That's way out of spec... 1 o'clock is equivalent to 30º from vertical... anything more that 10º means something is wrong...I have an '05 Elise that has a steering wheel that is not centered. The natural position is at 1 or 2 o'clock.
Will this be corrected if I go in for a standard 4-wheel alignment?
This is true, but if a steering wheel is centered on a non-centered rack (one tie rod is significantly longer than the other) the Ackerman effect built into the steering geometry will get screwed up. This leads to one wheel steering faster than the other when you turn the steering wheel which is generally not desirable for a street driven car and leads to strange handling issues during cornering. Dirt track and oval racers will sometimes intentionally set their steering racks off center for better turn in for the one direction they need to turn for a specific track, but they aren't worried about turning the other direction. Here is a short article on Ackerman that describes it well: Ackerman Effect If your alignment shop centers your steering wheel by excessive adjustment of only one tie rod (asymmetric tie rod lengths) or by simply unbolting the steering wheel and repositioning it to center it, you need to find a new alignment shop.Steering wheels for the most part are designed to be centered to allow clear view of all the instruments.
+1Here's what the Lotus Service Manual has to say:
Steering Wheel Alignment
Ideally, the steering wheel should align in the straight running position, with the steering rack centralised and with equal track rod lengths. In practice, a minor compromise to track rod lengths may have to be made.
To arrive at the optimum setting, proceed as follows:
Note that only one splined joint in the steering system allows a choice of position, this being the lower jointto rack pinion shaft.
1. Set the front wheel alignment to specification with equal track rod lengths (see sub-section CI.2). Lotus Service Notes Section HG Page 5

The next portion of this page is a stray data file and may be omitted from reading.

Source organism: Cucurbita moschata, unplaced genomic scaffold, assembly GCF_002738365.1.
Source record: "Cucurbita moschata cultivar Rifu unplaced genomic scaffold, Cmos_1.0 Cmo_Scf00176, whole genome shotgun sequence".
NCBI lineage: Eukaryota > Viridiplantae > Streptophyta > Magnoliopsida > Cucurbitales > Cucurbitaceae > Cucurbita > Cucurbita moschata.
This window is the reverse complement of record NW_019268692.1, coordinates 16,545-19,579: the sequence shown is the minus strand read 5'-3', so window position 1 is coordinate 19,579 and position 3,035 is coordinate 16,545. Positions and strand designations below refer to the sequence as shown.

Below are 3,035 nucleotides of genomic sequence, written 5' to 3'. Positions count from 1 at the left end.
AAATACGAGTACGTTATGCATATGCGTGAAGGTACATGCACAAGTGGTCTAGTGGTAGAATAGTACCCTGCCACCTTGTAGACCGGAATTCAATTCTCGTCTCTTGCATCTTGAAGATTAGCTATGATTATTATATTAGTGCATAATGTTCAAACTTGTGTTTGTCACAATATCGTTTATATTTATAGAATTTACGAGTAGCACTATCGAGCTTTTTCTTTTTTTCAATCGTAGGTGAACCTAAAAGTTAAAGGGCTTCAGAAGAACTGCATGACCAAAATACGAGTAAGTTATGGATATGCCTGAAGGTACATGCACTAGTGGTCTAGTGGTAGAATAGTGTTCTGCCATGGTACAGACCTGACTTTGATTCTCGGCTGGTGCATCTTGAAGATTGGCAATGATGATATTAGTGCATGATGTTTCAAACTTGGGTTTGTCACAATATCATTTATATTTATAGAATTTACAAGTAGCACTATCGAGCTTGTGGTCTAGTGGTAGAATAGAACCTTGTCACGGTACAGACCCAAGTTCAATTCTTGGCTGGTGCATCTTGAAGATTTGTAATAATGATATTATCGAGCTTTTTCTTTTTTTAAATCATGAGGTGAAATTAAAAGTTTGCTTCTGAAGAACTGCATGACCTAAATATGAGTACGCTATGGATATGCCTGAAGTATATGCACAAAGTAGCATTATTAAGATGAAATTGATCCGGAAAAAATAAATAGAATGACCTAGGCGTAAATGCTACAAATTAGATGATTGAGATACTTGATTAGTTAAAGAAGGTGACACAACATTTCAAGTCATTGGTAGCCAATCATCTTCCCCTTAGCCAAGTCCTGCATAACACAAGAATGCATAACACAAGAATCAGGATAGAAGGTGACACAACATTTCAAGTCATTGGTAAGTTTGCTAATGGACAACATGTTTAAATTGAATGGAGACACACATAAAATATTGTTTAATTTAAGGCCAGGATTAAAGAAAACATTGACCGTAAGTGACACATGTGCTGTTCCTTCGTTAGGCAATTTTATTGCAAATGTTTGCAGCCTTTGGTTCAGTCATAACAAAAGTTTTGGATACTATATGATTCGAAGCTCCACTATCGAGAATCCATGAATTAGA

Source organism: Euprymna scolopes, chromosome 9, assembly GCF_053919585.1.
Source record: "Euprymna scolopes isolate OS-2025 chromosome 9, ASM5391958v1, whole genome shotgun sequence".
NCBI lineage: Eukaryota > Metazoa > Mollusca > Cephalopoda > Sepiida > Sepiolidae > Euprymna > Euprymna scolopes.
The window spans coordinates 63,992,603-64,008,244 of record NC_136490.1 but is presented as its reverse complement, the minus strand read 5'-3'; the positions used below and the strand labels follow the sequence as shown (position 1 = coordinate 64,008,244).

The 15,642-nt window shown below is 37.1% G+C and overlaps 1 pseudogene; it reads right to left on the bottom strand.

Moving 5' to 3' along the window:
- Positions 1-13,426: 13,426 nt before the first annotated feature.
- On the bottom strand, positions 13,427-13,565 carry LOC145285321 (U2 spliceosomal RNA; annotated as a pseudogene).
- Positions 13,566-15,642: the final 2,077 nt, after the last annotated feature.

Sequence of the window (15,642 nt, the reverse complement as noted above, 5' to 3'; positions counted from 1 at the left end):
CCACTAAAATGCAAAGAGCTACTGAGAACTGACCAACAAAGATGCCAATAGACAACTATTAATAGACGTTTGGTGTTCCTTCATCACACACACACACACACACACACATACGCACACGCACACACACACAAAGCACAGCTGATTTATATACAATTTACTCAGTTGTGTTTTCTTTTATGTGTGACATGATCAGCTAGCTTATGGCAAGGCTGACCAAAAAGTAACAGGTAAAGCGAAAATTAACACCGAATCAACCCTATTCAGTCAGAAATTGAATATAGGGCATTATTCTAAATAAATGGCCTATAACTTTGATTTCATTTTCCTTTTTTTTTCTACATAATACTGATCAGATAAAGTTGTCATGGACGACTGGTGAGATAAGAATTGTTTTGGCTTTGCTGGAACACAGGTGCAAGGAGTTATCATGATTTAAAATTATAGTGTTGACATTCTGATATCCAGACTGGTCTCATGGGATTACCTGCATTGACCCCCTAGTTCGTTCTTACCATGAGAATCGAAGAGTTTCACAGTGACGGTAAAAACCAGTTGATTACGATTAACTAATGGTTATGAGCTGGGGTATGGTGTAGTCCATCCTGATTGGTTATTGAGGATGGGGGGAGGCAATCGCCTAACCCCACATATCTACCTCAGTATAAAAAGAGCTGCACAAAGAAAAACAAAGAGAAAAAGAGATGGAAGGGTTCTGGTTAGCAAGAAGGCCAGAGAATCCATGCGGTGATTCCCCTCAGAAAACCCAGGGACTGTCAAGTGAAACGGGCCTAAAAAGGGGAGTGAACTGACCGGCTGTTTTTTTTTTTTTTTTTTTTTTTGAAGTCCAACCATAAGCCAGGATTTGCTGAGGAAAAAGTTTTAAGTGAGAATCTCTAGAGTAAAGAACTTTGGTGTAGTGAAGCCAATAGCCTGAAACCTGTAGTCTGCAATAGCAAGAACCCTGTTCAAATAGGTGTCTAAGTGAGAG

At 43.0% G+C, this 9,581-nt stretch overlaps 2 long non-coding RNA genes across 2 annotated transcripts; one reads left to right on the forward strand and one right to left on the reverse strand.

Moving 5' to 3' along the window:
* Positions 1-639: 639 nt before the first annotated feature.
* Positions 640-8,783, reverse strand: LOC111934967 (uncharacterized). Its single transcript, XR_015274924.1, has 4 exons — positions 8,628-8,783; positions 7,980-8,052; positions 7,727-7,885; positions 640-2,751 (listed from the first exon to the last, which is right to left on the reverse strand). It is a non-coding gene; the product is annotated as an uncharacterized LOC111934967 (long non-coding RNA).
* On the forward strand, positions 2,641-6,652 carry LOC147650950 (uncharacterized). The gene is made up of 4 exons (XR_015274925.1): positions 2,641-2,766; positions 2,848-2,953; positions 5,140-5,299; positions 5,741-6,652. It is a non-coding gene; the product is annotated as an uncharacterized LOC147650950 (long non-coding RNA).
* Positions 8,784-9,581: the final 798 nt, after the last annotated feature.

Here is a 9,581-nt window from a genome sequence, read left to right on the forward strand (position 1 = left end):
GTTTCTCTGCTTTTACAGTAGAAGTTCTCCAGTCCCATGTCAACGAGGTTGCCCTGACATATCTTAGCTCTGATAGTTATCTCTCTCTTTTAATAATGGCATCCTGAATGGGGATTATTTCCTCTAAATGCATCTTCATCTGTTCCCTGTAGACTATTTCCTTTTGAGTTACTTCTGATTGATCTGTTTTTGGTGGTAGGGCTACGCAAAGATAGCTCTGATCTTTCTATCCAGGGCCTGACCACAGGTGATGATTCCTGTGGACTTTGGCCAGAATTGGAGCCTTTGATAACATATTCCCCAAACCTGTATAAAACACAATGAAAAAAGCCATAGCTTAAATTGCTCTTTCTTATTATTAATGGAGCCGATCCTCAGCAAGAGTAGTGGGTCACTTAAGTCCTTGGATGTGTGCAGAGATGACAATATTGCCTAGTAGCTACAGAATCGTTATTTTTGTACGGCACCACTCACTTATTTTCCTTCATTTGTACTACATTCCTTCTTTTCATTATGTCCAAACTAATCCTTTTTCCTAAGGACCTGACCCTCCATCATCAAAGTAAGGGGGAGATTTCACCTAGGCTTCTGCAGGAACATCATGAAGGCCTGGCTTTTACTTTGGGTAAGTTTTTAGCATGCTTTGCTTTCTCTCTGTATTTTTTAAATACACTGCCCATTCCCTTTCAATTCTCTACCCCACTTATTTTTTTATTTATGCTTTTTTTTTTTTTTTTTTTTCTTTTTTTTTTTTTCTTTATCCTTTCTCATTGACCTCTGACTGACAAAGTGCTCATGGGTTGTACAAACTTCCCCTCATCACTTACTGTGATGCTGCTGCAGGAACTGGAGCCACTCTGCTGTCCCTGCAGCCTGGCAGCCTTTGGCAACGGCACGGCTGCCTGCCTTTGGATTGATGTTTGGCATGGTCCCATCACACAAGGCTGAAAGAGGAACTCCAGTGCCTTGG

2. Turn the steering to each full lock in turn and set the steering wheel on the column splines such that its orientation in one full lock position is the nearest possible mirror image of its position at the opposite fulllock.
3. Secure the steering wheel before road testing the car and marking the actual 'straight ahead' position of the steering wheel which should deviate from the ideal position by less than 5°. Final alignment is achieved by asymmetric adjustment of the track rods, retaining the overall toe-out setting.
That's how I've always seen guys align my cars. I've asked them about that, and been told that centering the wheel is part of the alignment.+1
Whenever I check my front toe, I always make sure the steering wheel is perfectly centered (I hold a level up to the horizontal lines on the airbag cover). Then I check both the individual toe of each front wheel and the total toe. If I need to make a toe adjustment, I adjust each track rod so that the individual toe is as close to symmetric as possible. The result is that my steering wheel is perfectly centered when running straight.
Just had Ritchie replace my rack. first you need to even the tie rod ends on the rack. measure the exposed thread on each side and add them up and divide by 2.. then drive the car note the position of the steering wheel . remove the steering wheel and reposition it on the shaft to center or as close as you can . then fine tune with the tie rods, also make sure your rear toe is even its very important. carlSo I installed a Titan QR with a friend of mine who is a long time Audi mechanic. We followed the manufacturer instructions, but my friend wasn't too concerned with keeping the steering wheel taped in a centered position. I taped it but between crawling under the the wheel and all the getting in and getting out we moved it a little. When we lowered the car from the lift and drove it the wheel was at like 10 or 11 o'clock, and we thought the alignment shop would be able to center the wheel. I brought it to the alignment shop but the guy said there wasn't enough thread on the tie rod ends to center the wheel. Basically explaining that he had to use all the thread to put the wheels in line, and he wouldn't be able to center the wheel. Does that make sense? Do I have to start over? He advised taking the rack out, turning it to the max in one direction, then half way back (to center), place the tie rod ends equidistant, reinstall, making sure wheel is centered, then realign:shrug:. What are my options?